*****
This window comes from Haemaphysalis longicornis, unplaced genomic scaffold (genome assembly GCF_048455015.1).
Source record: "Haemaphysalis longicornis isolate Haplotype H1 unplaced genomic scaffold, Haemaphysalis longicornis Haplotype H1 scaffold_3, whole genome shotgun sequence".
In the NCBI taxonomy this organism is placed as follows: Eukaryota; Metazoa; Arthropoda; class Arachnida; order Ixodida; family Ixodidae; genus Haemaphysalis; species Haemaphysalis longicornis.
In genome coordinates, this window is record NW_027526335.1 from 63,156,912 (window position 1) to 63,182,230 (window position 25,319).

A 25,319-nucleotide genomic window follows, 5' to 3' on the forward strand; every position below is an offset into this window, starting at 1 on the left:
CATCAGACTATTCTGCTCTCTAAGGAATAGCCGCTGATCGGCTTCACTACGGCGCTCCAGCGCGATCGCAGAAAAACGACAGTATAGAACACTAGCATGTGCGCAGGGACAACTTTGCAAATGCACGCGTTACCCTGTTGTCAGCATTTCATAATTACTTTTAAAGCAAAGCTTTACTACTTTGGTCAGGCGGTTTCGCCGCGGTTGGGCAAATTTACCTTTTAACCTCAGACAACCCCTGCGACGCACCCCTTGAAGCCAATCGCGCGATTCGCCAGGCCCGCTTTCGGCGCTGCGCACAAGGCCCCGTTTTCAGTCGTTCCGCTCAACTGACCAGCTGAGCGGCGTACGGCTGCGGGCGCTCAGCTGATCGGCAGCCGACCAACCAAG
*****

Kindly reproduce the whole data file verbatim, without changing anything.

This window comes from Haemaphysalis longicornis, unplaced genomic scaffold (genome assembly GCF_048455015.1).
Source record: "Haemaphysalis longicornis isolate Haplotype H1 unplaced genomic scaffold, Haemaphysalis longicornis Haplotype H1 scaffold_3, whole genome shotgun sequence".
In the NCBI taxonomy this organism is placed as follows: Eukaryota; Metazoa; Arthropoda; class Arachnida; order Ixodida; family Ixodidae; genus Haemaphysalis; species Haemaphysalis longicornis.
In genome coordinates, this window is record NW_027526335.1 from 63,156,912 (window position 1) to 63,182,230 (window position 25,319).

A 25,319-nucleotide genomic window follows, 5' to 3' on the forward strand; every position below is an offset into this window, starting at 1 on the left:
CATCAGACTATTCTGCTCTCTAAGGAATAGCCGCTGATCGGCTTCACTACGGCGCTCCAGCGCGATCGCAGAAAAACGACAGTATAGAACACTAGCATGTGCGCAGGGACAACTTTGCAAATGCACGCGTTACCCTGTTGTCAGCATTTCATAATTACTTTTAAAGCAAAGCTTTACTACTTTGGTCAGGCGGTTTCGCCGCGGTTGGGCAAATTTACCTTTTAACCTCAGACAACCCCTGCGACGCACCCCTTGAAGCCAATCGCGCGATTCGCCAGGCCCGCTTTCGGCGCTGCGCACAAGGCCCCGTTTTCAGTCGTTCCGCTCAACTGACCAGCTGAGCGGCGTACGGCTGCGGGCGCTCAGCTGATCGGCAGCCGACCAACCAAG